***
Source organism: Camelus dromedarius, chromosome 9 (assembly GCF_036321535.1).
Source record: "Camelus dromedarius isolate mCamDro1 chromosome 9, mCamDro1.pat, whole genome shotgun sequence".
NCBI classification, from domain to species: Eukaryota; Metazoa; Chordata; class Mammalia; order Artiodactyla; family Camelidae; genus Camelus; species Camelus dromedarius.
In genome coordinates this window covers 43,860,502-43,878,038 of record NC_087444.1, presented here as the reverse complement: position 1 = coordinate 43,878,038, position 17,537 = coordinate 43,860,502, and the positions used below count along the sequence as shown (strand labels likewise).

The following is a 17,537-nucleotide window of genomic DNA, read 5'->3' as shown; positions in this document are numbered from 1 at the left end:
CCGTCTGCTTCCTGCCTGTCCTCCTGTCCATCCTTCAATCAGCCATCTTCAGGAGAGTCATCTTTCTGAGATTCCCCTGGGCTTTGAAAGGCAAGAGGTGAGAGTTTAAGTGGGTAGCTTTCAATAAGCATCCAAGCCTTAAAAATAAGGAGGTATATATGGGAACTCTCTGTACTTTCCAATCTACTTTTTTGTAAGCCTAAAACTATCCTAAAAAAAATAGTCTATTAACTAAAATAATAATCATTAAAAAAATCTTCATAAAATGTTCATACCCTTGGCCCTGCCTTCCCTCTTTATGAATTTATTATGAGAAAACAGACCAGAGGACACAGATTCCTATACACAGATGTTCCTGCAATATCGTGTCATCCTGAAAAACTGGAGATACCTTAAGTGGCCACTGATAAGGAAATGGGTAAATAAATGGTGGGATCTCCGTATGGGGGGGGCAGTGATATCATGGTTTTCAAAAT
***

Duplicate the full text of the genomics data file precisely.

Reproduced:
Source organism: Camelus dromedarius, chromosome 9 (assembly GCF_036321535.1).
Source record: "Camelus dromedarius isolate mCamDro1 chromosome 9, mCamDro1.pat, whole genome shotgun sequence".
NCBI classification, from domain to species: Eukaryota; Metazoa; Chordata; class Mammalia; order Artiodactyla; family Camelidae; genus Camelus; species Camelus dromedarius.
In genome coordinates this window covers 43,860,502-43,878,038 of record NC_087444.1, presented here as the reverse complement: position 1 = coordinate 43,878,038, position 17,537 = coordinate 43,860,502, and the positions used below count along the sequence as shown (strand labels likewise).

The following is a 17,537-nucleotide window of genomic DNA, read 5'->3' as shown; positions in this document are numbered from 1 at the left end:
CCGTCTGCTTCCTGCCTGTCCTCCTGTCCATCCTTCAATCAGCCATCTTCAGGAGAGTCATCTTTCTGAGATTCCCCTGGGCTTTGAAAGGCAAGAGGTGAGAGTTTAAGTGGGTAGCTTTCAATAAGCATCCAAGCCTTAAAAATAAGGAGGTATATATGGGAACTCTCTGTACTTTCCAATCTACTTTTTTGTAAGCCTAAAACTATCCTAAAAAAAATAGTCTATTAACTAAAATAATAATCATTAAAAAAATCTTCATAAAATGTTCATACCCTTGGCCCTGCCTTCCCTCTTTATGAATTTATTATGAGAAAACAGACCAGAGGACACAGATTCCTATACACAGATGTTCCTGCAATATCGTGTCATCCTGAAAAACTGGAGATACCTTAAGTGGCCACTGATAAGGAAATGGGTAAATAAATGGTGGGATCTCCGTATGGGGGGGGCAGTGATATCATGGTTTTCAAAAT